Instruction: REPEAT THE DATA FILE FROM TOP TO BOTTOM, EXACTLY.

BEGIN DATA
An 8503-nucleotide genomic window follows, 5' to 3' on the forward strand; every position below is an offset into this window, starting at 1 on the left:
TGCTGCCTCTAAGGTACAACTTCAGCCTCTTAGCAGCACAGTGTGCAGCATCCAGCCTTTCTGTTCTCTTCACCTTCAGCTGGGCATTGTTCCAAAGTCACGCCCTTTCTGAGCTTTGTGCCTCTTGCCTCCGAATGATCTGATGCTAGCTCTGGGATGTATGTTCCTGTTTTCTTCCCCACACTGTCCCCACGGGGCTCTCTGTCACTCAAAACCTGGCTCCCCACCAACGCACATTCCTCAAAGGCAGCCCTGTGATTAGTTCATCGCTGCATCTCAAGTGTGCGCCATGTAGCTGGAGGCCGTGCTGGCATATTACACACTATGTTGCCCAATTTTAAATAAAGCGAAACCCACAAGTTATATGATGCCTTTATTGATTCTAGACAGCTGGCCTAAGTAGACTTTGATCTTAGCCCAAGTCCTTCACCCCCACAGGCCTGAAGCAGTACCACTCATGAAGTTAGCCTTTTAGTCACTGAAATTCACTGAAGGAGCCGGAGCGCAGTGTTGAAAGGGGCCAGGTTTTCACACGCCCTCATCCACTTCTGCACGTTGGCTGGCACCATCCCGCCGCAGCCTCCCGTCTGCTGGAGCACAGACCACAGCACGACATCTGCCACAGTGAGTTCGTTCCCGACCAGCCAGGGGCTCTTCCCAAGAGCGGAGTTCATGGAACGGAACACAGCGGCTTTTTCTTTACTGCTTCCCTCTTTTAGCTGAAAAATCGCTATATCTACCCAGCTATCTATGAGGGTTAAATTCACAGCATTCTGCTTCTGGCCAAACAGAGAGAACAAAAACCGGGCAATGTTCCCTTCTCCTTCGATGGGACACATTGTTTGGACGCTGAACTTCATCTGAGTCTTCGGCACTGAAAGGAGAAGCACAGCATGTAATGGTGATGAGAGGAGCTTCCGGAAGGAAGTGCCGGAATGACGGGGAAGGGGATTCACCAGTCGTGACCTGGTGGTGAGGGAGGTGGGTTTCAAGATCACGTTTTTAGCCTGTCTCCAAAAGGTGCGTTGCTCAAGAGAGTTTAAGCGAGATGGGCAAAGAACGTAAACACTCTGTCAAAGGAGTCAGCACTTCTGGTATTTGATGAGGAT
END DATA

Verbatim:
An 8503-nucleotide genomic window follows, 5' to 3' on the forward strand; every position below is an offset into this window, starting at 1 on the left:
TGCTGCCTCTAAGGTACAACTTCAGCCTCTTAGCAGCACAGTGTGCAGCATCCAGCCTTTCTGTTCTCTTCACCTTCAGCTGGGCATTGTTCCAAAGTCACGCCCTTTCTGAGCTTTGTGCCTCTTGCCTCCGAATGATCTGATGCTAGCTCTGGGATGTATGTTCCTGTTTTCTTCCCCACACTGTCCCCACGGGGCTCTCTGTCACTCAAAACCTGGCTCCCCACCAACGCACATTCCTCAAAGGCAGCCCTGTGATTAGTTCATCGCTGCATCTCAAGTGTGCGCCATGTAGCTGGAGGCCGTGCTGGCATATTACACACTATGTTGCCCAATTTTAAATAAAGCGAAACCCACAAGTTATATGATGCCTTTATTGATTCTAGACAGCTGGCCTAAGTAGACTTTGATCTTAGCCCAAGTCCTTCACCCCCACAGGCCTGAAGCAGTACCACTCATGAAGTTAGCCTTTTAGTCACTGAAATTCACTGAAGGAGCCGGAGCGCAGTGTTGAAAGGGGCCAGGTTTTCACACGCCCTCATCCACTTCTGCACGTTGGCTGGCACCATCCCGCCGCAGCCTCCCGTCTGCTGGAGCACAGACCACAGCACGACATCTGCCACAGTGAGTTCGTTCCCGACCAGCCAGGGGCTCTTCCCAAGAGCGGAGTTCATGGAACGGAACACAGCGGCTTTTTCTTTACTGCTTCCCTCTTTTAGCTGAAAAATCGCTATATCTACCCAGCTATCTATGAGGGTTAAATTCACAGCATTCTGCTTCTGGCCAAACAGAGAGAACAAAAACCGGGCAATGTTCCCTTCTCCTTCGATGGGACACATTGTTTGGACGCTGAACTTCATCTGAGTCTTCGGCACTGAAAGGAGAAGCACAGCATGTAATGGTGATGAGAGGAGCTTCCGGAAGGAAGTGCCGGAATGACGGGGAAGGGGATTCACCAGTCGTGACCTGGTGGTGAGGGAGGTGGGTTTCAAGATCACGTTTTTAGCCTGTCTCCAAAAGGTGCGTTGCTCAAGAGAGTTTAAGCGAGATGGGCAAAGAACGTAAACACTCTGTCAAAGGAGTCAGCACTTCTGGTATTTGATGAGGAT